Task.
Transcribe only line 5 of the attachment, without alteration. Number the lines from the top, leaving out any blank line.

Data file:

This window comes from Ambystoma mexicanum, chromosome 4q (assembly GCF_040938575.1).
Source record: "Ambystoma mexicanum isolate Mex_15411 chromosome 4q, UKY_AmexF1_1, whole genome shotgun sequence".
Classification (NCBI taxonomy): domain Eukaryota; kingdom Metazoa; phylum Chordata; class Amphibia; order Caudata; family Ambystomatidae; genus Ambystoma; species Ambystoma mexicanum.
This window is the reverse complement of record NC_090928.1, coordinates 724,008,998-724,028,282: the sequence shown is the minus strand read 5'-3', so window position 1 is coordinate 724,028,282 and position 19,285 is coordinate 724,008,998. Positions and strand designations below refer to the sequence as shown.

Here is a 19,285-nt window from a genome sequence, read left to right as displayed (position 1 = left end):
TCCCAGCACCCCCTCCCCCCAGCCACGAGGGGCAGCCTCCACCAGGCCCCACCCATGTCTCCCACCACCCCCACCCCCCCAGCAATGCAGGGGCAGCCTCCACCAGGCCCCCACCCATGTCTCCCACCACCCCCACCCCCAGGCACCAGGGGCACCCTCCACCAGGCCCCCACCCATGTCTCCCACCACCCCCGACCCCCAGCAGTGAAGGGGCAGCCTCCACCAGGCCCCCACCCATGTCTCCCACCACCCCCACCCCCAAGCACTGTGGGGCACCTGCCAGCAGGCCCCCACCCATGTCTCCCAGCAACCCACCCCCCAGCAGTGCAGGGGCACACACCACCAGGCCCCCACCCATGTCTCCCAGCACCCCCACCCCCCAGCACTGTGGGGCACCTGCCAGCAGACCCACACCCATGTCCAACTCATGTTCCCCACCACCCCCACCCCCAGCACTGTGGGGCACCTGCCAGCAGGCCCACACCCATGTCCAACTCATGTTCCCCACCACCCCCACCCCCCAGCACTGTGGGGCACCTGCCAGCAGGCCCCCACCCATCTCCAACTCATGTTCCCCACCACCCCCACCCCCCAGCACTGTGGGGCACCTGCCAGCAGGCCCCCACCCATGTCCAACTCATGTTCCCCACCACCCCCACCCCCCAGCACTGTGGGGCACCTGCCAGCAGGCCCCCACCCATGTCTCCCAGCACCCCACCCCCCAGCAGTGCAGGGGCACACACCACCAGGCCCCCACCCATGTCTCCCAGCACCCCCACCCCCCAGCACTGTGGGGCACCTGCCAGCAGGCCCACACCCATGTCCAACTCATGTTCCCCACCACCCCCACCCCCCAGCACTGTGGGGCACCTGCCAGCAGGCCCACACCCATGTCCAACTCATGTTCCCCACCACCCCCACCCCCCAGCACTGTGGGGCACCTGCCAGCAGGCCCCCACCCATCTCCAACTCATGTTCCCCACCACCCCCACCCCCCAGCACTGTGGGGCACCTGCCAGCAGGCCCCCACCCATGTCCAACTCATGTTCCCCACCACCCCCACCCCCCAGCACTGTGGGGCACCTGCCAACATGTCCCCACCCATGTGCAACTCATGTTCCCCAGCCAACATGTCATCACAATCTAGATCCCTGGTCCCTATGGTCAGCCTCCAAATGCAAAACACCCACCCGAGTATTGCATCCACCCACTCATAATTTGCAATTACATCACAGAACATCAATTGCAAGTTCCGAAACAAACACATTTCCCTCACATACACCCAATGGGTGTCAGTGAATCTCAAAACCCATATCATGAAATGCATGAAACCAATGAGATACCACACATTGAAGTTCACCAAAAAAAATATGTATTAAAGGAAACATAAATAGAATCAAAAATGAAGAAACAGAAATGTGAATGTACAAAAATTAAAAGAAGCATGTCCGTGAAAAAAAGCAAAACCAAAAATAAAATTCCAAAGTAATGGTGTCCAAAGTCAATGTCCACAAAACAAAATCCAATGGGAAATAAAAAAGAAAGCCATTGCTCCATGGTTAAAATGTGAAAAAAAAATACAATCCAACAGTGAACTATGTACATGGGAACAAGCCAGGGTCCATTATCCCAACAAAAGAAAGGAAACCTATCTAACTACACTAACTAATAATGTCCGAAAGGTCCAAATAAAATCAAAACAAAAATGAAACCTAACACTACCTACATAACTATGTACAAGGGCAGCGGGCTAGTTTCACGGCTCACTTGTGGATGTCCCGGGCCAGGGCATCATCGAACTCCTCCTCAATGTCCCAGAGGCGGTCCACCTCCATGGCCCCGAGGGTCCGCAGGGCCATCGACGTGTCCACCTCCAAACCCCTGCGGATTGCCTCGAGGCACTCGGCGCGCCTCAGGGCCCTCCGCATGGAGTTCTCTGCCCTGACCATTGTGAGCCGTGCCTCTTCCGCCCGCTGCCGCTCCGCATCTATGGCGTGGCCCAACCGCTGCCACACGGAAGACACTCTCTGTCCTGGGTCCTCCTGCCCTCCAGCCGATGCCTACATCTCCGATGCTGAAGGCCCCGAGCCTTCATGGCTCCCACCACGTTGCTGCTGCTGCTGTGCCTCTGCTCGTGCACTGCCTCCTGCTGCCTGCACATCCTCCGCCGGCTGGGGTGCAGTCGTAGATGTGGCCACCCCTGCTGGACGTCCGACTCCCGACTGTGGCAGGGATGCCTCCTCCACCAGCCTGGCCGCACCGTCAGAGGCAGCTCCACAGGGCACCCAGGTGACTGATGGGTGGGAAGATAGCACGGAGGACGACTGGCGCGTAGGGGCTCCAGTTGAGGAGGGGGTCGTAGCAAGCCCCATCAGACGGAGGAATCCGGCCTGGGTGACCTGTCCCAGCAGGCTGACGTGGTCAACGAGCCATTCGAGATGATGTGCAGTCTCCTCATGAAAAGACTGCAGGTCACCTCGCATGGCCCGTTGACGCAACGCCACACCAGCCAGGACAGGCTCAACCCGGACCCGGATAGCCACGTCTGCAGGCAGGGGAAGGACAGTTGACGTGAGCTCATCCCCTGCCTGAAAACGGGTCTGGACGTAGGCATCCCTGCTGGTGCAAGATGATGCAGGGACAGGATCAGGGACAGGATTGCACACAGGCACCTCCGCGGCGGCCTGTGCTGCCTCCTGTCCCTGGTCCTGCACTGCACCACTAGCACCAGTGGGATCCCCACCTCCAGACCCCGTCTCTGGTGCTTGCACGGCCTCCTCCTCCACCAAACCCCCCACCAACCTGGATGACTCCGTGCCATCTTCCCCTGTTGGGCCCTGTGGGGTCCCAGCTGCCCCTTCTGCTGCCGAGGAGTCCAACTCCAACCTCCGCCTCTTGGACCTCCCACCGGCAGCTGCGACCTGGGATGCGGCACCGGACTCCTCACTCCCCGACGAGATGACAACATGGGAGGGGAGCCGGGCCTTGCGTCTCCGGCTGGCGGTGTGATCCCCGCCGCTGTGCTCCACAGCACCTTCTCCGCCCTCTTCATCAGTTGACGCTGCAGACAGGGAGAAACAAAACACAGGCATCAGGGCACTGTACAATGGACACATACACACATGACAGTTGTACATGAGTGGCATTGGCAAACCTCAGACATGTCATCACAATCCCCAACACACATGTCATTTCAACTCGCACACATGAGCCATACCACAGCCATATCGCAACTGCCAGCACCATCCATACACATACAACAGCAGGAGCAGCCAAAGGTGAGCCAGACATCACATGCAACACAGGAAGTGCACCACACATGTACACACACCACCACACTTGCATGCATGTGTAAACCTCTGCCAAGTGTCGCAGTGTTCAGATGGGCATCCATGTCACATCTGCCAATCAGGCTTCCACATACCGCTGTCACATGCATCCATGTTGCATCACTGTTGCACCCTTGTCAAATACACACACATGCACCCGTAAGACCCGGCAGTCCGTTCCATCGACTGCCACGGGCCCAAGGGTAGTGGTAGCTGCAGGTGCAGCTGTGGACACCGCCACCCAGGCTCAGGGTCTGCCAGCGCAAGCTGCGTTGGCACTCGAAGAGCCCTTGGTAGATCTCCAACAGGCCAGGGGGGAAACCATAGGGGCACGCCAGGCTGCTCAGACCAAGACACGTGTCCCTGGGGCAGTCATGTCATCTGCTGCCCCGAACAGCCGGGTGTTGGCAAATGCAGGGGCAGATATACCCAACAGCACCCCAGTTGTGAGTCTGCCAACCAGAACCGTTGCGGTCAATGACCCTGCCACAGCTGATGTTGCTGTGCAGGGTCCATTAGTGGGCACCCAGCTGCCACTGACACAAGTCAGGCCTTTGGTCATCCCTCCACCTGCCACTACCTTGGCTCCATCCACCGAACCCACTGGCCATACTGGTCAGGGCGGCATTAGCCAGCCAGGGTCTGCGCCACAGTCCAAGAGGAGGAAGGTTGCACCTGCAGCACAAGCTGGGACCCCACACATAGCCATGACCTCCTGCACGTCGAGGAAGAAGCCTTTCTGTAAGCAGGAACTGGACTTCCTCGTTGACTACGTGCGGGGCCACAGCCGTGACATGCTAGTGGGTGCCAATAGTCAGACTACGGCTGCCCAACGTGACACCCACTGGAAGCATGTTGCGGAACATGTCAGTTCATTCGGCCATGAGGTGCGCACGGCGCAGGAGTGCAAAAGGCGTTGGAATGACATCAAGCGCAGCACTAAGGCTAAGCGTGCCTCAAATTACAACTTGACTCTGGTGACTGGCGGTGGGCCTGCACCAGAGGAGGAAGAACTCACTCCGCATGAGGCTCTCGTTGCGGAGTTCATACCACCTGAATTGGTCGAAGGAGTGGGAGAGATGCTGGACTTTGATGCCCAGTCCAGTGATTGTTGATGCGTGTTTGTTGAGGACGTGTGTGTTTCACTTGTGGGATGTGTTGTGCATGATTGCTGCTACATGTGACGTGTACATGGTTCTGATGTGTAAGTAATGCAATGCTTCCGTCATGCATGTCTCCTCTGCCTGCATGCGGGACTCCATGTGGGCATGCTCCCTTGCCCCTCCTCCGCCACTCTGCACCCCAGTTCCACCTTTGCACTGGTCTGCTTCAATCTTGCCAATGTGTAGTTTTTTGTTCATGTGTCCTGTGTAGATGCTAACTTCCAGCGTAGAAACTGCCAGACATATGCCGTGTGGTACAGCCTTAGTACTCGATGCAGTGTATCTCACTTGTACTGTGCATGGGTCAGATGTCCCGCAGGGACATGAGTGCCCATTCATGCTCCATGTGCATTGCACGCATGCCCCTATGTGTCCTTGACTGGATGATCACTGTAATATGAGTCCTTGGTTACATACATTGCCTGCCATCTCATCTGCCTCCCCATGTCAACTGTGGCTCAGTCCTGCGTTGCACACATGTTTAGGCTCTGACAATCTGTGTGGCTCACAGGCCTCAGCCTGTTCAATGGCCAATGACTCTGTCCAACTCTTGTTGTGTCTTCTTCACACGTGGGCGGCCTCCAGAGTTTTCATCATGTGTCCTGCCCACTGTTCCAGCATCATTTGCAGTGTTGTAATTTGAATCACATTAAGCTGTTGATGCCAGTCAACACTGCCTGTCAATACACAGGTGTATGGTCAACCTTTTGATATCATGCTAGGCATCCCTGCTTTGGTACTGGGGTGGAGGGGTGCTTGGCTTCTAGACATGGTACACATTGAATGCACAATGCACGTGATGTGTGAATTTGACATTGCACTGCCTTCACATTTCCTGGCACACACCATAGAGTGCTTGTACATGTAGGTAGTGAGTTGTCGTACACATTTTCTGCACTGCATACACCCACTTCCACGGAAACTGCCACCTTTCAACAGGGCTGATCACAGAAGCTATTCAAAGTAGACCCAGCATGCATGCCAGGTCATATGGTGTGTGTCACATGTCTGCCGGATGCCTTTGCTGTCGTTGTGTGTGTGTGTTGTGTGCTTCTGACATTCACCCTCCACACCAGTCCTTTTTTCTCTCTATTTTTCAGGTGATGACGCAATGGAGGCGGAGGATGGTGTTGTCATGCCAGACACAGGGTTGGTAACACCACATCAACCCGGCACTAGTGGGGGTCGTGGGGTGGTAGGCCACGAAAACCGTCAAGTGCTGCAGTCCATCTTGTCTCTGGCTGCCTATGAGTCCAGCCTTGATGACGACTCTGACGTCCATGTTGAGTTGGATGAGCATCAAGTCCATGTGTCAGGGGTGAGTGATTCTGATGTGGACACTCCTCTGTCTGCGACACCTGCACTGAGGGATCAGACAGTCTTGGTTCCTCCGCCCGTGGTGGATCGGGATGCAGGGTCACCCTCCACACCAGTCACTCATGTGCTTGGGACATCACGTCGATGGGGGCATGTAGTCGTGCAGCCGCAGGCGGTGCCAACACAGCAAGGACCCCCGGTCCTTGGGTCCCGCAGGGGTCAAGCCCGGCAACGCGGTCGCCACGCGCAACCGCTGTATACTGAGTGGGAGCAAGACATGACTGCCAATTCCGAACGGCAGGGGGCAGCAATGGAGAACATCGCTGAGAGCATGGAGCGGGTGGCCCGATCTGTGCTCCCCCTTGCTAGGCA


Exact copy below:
Here is a 19,285-nt window from a genome sequence, read left to right as displayed (position 1 = left end):